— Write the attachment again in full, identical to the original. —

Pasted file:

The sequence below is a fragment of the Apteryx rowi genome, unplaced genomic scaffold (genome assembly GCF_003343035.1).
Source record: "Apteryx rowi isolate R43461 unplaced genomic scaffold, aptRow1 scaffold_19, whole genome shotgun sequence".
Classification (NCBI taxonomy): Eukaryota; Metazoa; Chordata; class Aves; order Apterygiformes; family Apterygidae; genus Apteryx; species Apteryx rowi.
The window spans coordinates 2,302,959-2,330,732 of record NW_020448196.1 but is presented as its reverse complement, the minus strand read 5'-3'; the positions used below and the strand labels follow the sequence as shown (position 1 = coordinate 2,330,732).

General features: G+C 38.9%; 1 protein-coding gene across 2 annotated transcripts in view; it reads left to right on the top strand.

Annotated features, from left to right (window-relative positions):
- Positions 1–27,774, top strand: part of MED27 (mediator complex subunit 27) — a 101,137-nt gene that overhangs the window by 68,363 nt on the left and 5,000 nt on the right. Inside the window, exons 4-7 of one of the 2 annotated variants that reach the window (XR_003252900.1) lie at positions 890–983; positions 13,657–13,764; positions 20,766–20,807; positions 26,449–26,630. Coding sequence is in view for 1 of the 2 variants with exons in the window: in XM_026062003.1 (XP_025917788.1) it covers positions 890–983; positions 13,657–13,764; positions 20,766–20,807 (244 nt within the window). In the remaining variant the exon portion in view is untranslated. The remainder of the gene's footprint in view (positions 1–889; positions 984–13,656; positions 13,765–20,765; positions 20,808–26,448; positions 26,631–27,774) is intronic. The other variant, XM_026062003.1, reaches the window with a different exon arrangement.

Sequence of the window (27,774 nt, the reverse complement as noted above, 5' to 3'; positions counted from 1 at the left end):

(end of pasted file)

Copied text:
The sequence below is a fragment of the Apteryx rowi genome, unplaced genomic scaffold (genome assembly GCF_003343035.1).
Source record: "Apteryx rowi isolate R43461 unplaced genomic scaffold, aptRow1 scaffold_19, whole genome shotgun sequence".
Classification (NCBI taxonomy): Eukaryota; Metazoa; Chordata; class Aves; order Apterygiformes; family Apterygidae; genus Apteryx; species Apteryx rowi.
The window spans coordinates 2,302,959-2,330,732 of record NW_020448196.1 but is presented as its reverse complement, the minus strand read 5'-3'; the positions used below and the strand labels follow the sequence as shown (position 1 = coordinate 2,330,732).

General features: G+C 38.9%; 1 protein-coding gene across 2 annotated transcripts in view; it reads left to right on the top strand.

Annotated features, from left to right (window-relative positions):
- Positions 1–27,774, top strand: part of MED27 (mediator complex subunit 27) — a 101,137-nt gene that overhangs the window by 68,363 nt on the left and 5,000 nt on the right. Inside the window, exons 4-7 of one of the 2 annotated variants that reach the window (XR_003252900.1) lie at positions 890–983; positions 13,657–13,764; positions 20,766–20,807; positions 26,449–26,630. Coding sequence is in view for 1 of the 2 variants with exons in the window: in XM_026062003.1 (XP_025917788.1) it covers positions 890–983; positions 13,657–13,764; positions 20,766–20,807 (244 nt within the window). In the remaining variant the exon portion in view is untranslated. The remainder of the gene's footprint in view (positions 1–889; positions 984–13,656; positions 13,765–20,765; positions 20,808–26,448; positions 26,631–27,774) is intronic. The other variant, XM_026062003.1, reaches the window with a different exon arrangement.

Sequence of the window (27,774 nt, the reverse complement as noted above, 5' to 3'; positions counted from 1 at the left end):